I can’t recall the last time I had a full watch of 2003‘s Finding Nemo. I’ve encountered the core of its story numerous times at Epcot and Disneyland which both feature varying versions and characters of the story in ride form. It’s the closest I’ve come to the film since seeing it in a theater on its initial release.
Flash forward nearly ten years and the second highest grossing Pixar film of all time is returning to theaters with added depth by way of a 3D conversion. To be sure it’s also likely a reminder that Finding Nemo 2 is just a short four years away slated for a 2016 release date. Being so far removed from Nemo’s first sea adventure I’d mostly forgotten about the film. I recalled liking it initially. Ten years removed, and as a changed person the film has lost a bit of its impact on me. That isn’t to say I’ve fallen out of love with Finding Nemo, it’s just that it’s story seems so simple compared to other Pixar works that have come since its release.
The story for those that don’t remember is that of Nemo (Voiced by Alexander Gould) being scooped up by a diver after taking a dare from classmates and his father going after him. Remember this is a Pixar film. That means that Nemo is a child with only one parent which is one of those Pixar tropes more mirroring of today’s single parent society than that of the old time(y) nuclear family. During Marlin’s (Voiced by Albert Brooks) chase of the boat in hopes of rescuing his son, he encounters Dory (Ellen DeGeneres), a fish that suffers from a severely short attention and memory span. They traverse the ocean encountering its exotic and more mundane inhabitants while searching for Nemo.
Nemo meanwhile becomes the hilariously renamed “Shark Bait” in a dentist office fish tank. It’s also quickly realized that in a few short days the dentist intends to gift the little fish with a gimpy fin to his niece who is a notorious fish murderer.
Finding Nemo, so far removed from its initial release, is still a beautiful, vividly colored film. Thanks to being under seas with few human characters featured in the film and considering the advances in computer animation Finding Nemo easily holds up to current releases. Only the most critical of animation honed eyes are likely to find any fault with a nearly ten year old film. Just think, this is a film that came four years before the first iPhone, crazy!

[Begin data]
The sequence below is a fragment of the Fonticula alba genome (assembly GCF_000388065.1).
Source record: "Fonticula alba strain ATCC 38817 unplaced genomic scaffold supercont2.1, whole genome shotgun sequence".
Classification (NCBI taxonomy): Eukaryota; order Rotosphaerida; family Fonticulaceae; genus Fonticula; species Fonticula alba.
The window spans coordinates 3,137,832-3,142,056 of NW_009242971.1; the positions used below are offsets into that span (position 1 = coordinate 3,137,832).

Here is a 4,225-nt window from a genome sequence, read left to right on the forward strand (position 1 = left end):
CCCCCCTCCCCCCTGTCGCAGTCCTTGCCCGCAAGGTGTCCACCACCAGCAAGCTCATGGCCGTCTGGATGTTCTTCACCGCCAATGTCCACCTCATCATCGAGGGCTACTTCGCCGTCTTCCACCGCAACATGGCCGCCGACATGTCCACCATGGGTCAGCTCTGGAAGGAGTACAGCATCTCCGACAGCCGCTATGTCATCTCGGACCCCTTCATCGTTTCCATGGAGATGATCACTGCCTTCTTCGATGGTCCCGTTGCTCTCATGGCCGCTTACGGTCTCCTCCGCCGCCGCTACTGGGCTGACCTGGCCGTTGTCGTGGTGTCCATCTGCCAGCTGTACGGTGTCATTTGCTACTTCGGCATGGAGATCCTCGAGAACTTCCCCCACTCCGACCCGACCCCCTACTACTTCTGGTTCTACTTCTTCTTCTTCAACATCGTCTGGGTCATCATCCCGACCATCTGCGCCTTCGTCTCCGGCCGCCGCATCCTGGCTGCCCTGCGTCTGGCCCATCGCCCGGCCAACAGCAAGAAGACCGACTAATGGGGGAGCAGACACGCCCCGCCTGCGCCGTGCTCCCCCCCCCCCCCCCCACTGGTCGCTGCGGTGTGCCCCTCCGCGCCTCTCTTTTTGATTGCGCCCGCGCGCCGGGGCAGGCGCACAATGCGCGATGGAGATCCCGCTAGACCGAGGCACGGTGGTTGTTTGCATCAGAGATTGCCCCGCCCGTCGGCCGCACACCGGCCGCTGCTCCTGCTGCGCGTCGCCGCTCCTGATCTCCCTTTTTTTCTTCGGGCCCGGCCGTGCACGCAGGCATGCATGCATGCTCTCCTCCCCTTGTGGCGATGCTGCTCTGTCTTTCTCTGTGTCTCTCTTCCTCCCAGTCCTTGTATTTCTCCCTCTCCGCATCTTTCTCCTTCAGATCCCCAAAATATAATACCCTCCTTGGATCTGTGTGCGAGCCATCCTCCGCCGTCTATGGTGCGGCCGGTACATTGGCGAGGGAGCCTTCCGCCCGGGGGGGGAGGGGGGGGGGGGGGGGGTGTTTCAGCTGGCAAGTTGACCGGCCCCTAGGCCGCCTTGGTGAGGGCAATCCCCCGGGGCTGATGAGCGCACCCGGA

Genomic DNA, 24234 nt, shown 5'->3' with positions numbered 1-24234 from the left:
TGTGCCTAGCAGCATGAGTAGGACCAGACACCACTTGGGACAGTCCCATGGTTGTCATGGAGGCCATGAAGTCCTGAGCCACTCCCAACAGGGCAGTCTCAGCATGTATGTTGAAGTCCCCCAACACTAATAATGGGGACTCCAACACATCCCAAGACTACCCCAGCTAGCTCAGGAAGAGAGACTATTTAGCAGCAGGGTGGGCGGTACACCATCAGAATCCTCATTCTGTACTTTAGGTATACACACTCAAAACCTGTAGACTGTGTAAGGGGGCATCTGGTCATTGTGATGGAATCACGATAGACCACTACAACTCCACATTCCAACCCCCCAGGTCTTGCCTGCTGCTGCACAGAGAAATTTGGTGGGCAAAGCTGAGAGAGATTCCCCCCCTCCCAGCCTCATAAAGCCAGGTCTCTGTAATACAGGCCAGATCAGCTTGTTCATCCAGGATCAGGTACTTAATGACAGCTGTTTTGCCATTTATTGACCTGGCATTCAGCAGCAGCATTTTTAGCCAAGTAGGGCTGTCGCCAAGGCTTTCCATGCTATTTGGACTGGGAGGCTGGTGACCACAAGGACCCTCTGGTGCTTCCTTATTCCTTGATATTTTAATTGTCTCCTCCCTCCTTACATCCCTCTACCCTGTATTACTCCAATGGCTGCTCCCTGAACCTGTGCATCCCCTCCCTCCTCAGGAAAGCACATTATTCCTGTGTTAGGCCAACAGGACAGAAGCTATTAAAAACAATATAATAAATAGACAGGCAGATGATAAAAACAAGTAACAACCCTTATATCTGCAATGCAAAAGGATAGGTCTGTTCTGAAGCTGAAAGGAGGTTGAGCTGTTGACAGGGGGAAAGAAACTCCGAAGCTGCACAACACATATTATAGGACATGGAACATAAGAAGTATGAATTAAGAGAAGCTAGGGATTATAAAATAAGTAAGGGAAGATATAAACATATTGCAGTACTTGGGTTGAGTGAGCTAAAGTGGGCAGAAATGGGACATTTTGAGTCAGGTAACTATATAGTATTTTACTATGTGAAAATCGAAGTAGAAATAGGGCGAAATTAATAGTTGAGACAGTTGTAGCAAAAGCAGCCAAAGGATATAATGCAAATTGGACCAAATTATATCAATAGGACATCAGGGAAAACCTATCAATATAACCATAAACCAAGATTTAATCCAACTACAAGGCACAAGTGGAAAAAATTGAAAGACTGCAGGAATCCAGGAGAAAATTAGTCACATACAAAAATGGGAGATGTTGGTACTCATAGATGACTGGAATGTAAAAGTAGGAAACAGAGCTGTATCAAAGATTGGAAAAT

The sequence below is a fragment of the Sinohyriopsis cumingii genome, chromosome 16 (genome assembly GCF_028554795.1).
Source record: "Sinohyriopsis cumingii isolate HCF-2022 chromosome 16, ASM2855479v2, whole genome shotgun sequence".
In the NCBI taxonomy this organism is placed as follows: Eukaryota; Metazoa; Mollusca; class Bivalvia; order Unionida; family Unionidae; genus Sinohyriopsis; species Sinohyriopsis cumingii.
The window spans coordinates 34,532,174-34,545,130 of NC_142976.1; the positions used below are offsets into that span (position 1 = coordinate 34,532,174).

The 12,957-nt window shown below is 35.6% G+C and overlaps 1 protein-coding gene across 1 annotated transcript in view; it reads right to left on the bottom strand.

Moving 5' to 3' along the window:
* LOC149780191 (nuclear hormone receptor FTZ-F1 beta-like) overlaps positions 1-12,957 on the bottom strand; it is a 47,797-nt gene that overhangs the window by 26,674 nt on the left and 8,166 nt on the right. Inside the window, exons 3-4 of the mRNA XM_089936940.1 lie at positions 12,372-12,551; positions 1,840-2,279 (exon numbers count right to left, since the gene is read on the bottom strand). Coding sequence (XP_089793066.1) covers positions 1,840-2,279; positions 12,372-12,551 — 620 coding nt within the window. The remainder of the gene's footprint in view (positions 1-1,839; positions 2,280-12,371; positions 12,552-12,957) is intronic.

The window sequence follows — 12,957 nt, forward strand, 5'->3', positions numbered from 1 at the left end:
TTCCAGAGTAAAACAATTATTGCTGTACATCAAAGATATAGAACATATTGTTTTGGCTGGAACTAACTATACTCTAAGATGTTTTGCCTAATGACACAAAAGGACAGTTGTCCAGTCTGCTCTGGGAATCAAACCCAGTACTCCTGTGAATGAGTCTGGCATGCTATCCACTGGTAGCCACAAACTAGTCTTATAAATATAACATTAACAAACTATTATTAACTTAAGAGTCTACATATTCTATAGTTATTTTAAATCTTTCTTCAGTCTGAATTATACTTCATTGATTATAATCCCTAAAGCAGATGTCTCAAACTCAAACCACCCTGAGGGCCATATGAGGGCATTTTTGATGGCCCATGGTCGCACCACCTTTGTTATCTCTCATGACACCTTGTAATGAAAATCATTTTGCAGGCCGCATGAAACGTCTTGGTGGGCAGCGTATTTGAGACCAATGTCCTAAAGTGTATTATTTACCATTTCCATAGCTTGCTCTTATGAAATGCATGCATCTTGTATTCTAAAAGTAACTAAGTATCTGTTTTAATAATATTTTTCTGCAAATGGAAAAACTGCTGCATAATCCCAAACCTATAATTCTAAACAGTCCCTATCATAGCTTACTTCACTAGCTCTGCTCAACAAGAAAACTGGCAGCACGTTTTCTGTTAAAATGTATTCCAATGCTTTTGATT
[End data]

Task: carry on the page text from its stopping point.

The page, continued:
As for the 3D reissue, well I’m really not sure what to say. Yes it’s now a three dimensional undersea world. Yes it looks good, though I ultimately walked away really indifferent to if it really added anything to my movie going experience. There was no one moment in Finding Nemo 3D that made me sit up and say this is a must see. Pixar/Disney seem hell bent on re-releasing most of Pixar’s better known hits in 3D. Monster’s Inc. is up next in December, also likely a reminder for its sequel due next June.
Having been through the first two Toy Story films and the The Lion King 3D reissue I’m not sure if I’m just becoming more acquainted with 3D and being less aware of its effect or if I’m truly tiring of it. For Finding Nemo 3D, It’s a chance for fans of the film to revisit a favorite on the big screen, something I always strongly encourage. If you’re one of the few that haven’t seen it, or perhaps had kids, or become an aunt or uncle since 2003 I’d fully encourage taking a new generation to discover Finding Nemo. For the rest of us, I’d teeter on giving this one a pass or perhaps chucking the Blu-Ray release of Finding Nemo in for a spin.
I give Finding Nemo 3D 3 “sunken submarines” out of 5
By John Coovert